They are getting cracked and sore too. I feel like I’ve been running a marathon without actually running haha. In effect we have been, both JoAnne and I. We haven’t stopped except for one evening off in about two solid months. We come home from work and kick into high gear on some project. Then I get up at 0500 and go to work, come home about 1500 and keep going usually until she gets home around 1830. She went into work today (they didn’t close the Air Force Academy, but did close Schriever) and should be getting off work in about 15 minutes.
I haven’t even thought about dinner. I stopped working about 15 or 20 minutes ago.
Think it’s time for some hot tea… or some rum. heh
I installed all the upstairs doors today (except the linen closet) – so five more doors. Two bathroom, two bedroom and the front room closet.
The last bedroom door took me all of about 10 minutes. I guess I got better at putting them in.
Now I have to paint all the trim – not today, ack, I’m sore. Tomorrow probably and install that around the doors. I’ll stop and get my trim nails and most of the baseboard material tomorrow on the way home from work and then start painting as much as I can.
Should take me about 30-60 minutes per door frame – so about 9 doors right now. I haven’t started the other closets yet so – a few more after that. Should take me about 3-5 more days to get all the doors accomplished. I have to cut some dry wall and patch the linen closet (they had a regular door on it and we’re replacing all the closet doors with the same type, bi-fold 6 panel doors).
Also installed all the new hardware on the doors, door knobs etc.
Installed some light fixtures today as well.
The trash company is sorely upset with us…. we have been putting out significantly more trash than normal and they called to complain. 🙂 I told them last week was the “last week”. I think I lied to them. I’ll give them a break and then fill up as much as I can again. I’m going to have to load the carpet in the truck though and take it to the dump. I don’t want to mess with that crap again.
If I EVER have another house (unlikely at this point) I will NEVER put carpet in it. Carpet is nasty, gross and collects every piece of dander, dirt, dust, cat and dog hair and who knows what kind of living critters are down in there. Yuk!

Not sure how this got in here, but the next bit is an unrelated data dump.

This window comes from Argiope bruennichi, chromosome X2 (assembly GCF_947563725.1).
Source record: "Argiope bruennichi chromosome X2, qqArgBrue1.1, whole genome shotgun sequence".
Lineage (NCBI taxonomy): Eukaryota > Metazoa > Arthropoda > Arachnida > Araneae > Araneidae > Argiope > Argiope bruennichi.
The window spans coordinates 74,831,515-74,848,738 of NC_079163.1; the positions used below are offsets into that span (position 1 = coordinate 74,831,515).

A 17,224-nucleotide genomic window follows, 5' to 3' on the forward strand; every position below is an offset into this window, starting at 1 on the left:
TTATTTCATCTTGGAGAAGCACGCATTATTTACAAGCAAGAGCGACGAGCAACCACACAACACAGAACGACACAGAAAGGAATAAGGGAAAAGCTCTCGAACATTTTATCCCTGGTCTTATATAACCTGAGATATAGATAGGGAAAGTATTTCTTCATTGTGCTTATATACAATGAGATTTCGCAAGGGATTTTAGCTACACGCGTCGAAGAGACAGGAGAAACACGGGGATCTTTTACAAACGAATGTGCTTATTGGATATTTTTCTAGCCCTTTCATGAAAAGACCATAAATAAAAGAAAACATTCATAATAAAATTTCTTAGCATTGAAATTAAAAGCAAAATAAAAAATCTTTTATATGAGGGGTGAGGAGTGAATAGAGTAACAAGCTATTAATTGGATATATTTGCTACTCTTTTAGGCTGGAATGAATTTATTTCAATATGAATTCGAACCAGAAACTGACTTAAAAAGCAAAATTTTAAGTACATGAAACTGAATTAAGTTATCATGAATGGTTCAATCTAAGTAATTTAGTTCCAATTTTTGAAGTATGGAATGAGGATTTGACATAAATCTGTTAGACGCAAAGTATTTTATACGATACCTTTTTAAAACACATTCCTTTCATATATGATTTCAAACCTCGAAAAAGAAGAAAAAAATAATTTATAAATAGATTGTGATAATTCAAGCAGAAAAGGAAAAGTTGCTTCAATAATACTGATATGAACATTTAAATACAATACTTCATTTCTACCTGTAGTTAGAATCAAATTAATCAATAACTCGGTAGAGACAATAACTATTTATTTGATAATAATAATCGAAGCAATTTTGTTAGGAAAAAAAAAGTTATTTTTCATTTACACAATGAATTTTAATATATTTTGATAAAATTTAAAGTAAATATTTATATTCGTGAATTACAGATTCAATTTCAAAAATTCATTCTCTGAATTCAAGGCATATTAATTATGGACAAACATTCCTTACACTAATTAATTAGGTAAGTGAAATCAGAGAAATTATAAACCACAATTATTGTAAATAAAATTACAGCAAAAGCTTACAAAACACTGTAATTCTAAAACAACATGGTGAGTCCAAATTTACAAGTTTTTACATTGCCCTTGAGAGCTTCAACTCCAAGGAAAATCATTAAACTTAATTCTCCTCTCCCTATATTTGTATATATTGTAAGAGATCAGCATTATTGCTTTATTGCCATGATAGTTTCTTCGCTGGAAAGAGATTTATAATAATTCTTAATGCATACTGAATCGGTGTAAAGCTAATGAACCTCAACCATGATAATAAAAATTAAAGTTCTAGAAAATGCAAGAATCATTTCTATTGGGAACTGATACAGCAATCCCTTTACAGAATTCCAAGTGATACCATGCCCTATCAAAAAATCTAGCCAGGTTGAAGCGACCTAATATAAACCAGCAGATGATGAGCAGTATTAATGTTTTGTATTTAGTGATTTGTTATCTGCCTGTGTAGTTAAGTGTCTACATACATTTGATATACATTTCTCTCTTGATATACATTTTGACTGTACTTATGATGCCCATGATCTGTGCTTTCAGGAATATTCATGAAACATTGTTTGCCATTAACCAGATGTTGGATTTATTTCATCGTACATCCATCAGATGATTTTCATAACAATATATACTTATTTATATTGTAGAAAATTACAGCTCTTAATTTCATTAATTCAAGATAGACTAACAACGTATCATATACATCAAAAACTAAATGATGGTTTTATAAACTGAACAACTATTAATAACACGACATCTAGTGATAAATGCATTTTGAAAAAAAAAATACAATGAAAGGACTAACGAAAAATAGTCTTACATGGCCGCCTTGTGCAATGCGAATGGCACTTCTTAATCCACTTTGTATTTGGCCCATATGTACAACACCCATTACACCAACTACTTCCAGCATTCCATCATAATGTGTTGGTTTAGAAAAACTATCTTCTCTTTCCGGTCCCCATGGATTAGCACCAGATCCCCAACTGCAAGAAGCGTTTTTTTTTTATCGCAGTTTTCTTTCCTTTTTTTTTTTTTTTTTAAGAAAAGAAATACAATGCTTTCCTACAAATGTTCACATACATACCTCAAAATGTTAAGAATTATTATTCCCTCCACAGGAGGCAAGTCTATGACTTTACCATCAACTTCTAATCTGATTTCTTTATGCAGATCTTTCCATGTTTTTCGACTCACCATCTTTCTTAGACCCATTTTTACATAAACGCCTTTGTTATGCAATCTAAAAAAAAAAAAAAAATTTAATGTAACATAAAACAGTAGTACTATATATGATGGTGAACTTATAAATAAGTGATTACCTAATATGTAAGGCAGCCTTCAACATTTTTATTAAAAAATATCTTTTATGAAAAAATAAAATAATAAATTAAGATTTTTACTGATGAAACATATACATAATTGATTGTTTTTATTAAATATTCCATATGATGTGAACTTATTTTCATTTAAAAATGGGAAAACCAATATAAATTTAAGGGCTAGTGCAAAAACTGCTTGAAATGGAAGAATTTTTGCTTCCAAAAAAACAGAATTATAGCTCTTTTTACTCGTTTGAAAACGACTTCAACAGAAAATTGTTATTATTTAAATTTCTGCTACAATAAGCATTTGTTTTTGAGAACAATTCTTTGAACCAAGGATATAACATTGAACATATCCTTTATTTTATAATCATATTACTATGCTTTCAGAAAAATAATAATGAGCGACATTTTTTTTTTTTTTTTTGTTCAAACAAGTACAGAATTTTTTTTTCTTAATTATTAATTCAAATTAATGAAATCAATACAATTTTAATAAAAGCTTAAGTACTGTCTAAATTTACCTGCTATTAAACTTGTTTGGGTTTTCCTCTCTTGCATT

Left to do…
Door trim. Floor trim. Paint touchup in some of the rooms, patching in a basement bedroom, some more light fixtures, install sink, vanity and toilet in the downstairs bathroom, install all the rest of the closet doors, repair the upstairs bathroom, repair the master bedroom window drywall, replace all the plugs, switches and covers and clean the yards up.
End of April, or first week of May I ought to be mostly completely.
Last thing is get rid of all the junk we collected into one place in the basement. Garage sale I guess.
I have managed to hang one door in the house. The carpenter that was working on the basement showed me how (I’ve hung doors before, but they were heavy wooden doors and not these lighter hollow core doors, so I figured it would be immensely easier). Watching the carpenter I saw just how simple it was.
Then I tried it on my own a few days later.
Apparently I missed a step or something. What took him less than three minutes took me four hours and eighteen minutes, five splinters, two smashed thumbs and I went through something like 15 shims (little wedges you use to level the door vertically and horizontally) – the carpenter used probably 8 or 9 at most. The door is hanging straight… but the nearly 1″ thick hardwood flooring that was installed made it difficult to get the door swinging correctly with the carpet.
I had to remove the bottom 1/4″ of the door.
I’ll have to go find a wood plane in my tools to make THAT part right again.
On the bright side I only have about four more of those doors to hang. The next couple shouldn’t be as difficult and the last one ought to be perfect.
Then there’s the twelve closet doors in the house (double doors in five bed rooms, front room closet and the linen closet….) – I hope they are simpler… ack.